↓ Skip to main content

PNAS

Article Metrics

The ecology of religious beliefs

Overview of attention for article published in Proceedings of the National Academy of Sciences of the United States of America, November 2014
Altmetric Badge

About this Attention Score

  • In the top 5% of all research outputs scored by Altmetric
  • High Attention Score compared to outputs of the same age (99th percentile)
  • High Attention Score compared to outputs of the same age and source (97th percentile)

Mentioned by

news
13 news outlets
blogs
15 blogs
twitter
192 tweeters
weibo
2 weibo users
facebook
36 Facebook pages
wikipedia
2 Wikipedia pages
googleplus
11 Google+ users
reddit
2 Redditors

Citations

dimensions_citation
53 Dimensions

Readers on

mendeley
408 Mendeley
citeulike
2 CiteULike
Title
The ecology of religious beliefs
Published in
Proceedings of the National Academy of Sciences of the United States of America, November 2014
DOI 10.1073/pnas.1408701111
Pubmed ID
Authors

Carlos A. Botero, Beth Gardner, Kathryn R. Kirby, Joseph Bulbulia, Michael C. Gavin, Russell D. Gray

Abstract

Although ecological forces are known to shape the expression of sociality across a broad range of biological taxa, their role in shaping human behavior is currently disputed. Both comparative and experimental evidence indicate that beliefs in moralizing high gods promote cooperation among humans, a behavioral attribute known to correlate with environmental harshness in nonhuman animals. Here we combine fine-grained bioclimatic data with the latest statistical tools from ecology and the social sciences to evaluate the potential effects of environmental forces, language history, and culture on the global distribution of belief in moralizing high gods (n = 583 societies). After simultaneously accounting for potential nonindependence among societies because of shared ancestry and cultural diffusion, we find that these beliefs are more prevalent among societies that inhabit poorer environments and are more prone to ecological duress. In addition, we find that these beliefs are more likely in politically complex societies that recognize rights to movable property. Overall, our multimodel inference approach predicts the global distribution of beliefs in moralizing high gods with an accuracy of 91%, and estimates the relative importance of different potential mechanisms by which this spatial pattern may have arisen. The emerging picture is neither one of pure cultural transmission nor of simple ecological determinism, but rather a complex mixture of social, cultural, and environmental influences. Our methods and findings provide a blueprint for how the increasing wealth of ecological, linguistic, and historical data can be leveraged to understand the forces that have shaped the behavior of our own species.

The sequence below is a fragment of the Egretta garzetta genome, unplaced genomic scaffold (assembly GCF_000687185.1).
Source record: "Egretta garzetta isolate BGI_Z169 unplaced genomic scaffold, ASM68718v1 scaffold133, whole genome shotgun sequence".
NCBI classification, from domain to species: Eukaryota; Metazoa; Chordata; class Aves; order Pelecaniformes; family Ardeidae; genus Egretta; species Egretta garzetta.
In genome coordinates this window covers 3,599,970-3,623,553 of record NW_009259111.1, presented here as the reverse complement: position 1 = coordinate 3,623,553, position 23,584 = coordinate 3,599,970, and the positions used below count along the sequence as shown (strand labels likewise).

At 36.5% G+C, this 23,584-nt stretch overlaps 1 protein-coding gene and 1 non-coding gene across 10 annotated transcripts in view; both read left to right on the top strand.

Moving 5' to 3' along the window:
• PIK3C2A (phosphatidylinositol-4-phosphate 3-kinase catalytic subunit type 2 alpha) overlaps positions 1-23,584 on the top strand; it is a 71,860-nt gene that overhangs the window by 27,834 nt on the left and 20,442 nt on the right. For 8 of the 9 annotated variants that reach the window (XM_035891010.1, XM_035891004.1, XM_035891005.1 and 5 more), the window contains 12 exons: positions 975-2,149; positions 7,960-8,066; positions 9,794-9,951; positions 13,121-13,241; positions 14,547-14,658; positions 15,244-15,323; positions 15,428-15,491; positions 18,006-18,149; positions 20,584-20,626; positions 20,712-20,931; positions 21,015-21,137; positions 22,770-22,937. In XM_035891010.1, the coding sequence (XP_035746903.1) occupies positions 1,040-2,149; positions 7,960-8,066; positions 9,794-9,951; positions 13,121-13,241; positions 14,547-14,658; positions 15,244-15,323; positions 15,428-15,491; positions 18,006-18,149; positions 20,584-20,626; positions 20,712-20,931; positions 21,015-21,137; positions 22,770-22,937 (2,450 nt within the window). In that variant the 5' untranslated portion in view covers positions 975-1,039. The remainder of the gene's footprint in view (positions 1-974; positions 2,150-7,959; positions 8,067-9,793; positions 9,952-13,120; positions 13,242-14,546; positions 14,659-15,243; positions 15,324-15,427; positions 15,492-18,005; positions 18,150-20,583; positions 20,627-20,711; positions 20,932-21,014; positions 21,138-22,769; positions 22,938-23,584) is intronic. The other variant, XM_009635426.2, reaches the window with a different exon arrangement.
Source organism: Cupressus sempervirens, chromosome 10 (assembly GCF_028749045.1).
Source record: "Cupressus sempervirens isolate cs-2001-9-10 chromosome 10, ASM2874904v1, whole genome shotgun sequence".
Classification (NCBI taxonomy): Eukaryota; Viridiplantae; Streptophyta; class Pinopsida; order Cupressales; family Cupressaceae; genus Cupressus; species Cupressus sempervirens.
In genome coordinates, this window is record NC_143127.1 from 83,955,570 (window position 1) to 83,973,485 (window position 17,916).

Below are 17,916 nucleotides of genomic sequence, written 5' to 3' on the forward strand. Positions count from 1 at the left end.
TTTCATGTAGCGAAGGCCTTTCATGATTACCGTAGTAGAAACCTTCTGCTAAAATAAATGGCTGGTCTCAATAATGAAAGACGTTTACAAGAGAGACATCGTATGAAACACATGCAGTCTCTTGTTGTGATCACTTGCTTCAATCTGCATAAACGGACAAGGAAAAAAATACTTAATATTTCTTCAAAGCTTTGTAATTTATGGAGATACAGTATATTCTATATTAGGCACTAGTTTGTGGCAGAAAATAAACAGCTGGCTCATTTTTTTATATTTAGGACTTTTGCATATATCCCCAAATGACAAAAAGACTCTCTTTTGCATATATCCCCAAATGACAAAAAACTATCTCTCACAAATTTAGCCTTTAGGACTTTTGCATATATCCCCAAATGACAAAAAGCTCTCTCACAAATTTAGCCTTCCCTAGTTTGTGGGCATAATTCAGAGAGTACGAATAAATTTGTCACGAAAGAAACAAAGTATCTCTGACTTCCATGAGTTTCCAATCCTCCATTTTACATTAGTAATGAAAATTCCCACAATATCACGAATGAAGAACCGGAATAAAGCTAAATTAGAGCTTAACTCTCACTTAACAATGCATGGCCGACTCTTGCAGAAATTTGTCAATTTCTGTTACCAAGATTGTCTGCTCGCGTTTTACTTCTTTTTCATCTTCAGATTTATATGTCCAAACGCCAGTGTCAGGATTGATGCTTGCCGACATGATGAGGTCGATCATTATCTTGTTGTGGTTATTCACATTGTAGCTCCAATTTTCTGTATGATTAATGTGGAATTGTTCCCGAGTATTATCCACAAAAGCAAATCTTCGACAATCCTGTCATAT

Twitter Demographics

The data shown below were collected from the profiles of 192 tweeters who shared this research output. Click here to find out more about how the information was compiled.

Mendeley readers

The data shown below were compiled from readership statistics for 408 Mendeley readers of this research output. Click here to see the associated Mendeley record.

Geographical breakdown

Country Count As %
United States 11 3%
United Kingdom 11 3%
Germany 6 1%
Canada 4 <1%
France 3 <1%
Brazil 3 <1%
Finland 2 <1%
Italy 2 <1%
Portugal 2 <1%
Other 20 5%
Unknown 344 84%

Demographic breakdown

Readers by professional status Count As %
Student > Ph. D. Student 108 26%
Researcher 84 21%
Student > Master 47 12%
Professor 36 9%
Student > Bachelor 30 7%
Other 103 25%
Readers by discipline Count As %
Agricultural and Biological Sciences 152 37%
Environmental Science 45 11%
Psychology 43 11%
Social Sciences 40 10%
Unspecified 38 9%
Other 90 22%

Attention Score in Context

This research output has an Altmetric Attention Score of 347. This is our high-level measure of the quality and quantity of online attention that it has received. This Attention Score, as well as the ranking and number of research outputs shown below, was calculated when the research output was last mentioned on 23 January 2019.
All research outputs
#28,140
of 12,439,600 outputs
Outputs from Proceedings of the National Academy of Sciences of the United States of America
#734
of 77,696 outputs
Outputs of similar age
#512
of 232,346 outputs
Outputs of similar age from Proceedings of the National Academy of Sciences of the United States of America
#20
of 940 outputs
Altmetric has tracked 12,439,600 research outputs across all sources so far. Compared to these this one has done particularly well and is in the 99th percentile: it's in the top 5% of all research outputs ever tracked by Altmetric.
So far Altmetric has tracked 77,696 research outputs from this source. They typically receive a lot more attention than average, with a mean Attention Score of 22.3. This one has done particularly well, scoring higher than 99% of its peers.
Older research outputs will score higher simply because they've had more time to accumulate mentions. To account for age we can compare this Altmetric Attention Score to the 232,346 tracked outputs that were published within six weeks on either side of this one in any source. This one has done particularly well, scoring higher than 99% of its contemporaries.
We're also able to compare this research output to 940 others from the same source and published within six weeks on either side of this one. This one has done particularly well, scoring higher than 97% of its contemporaries.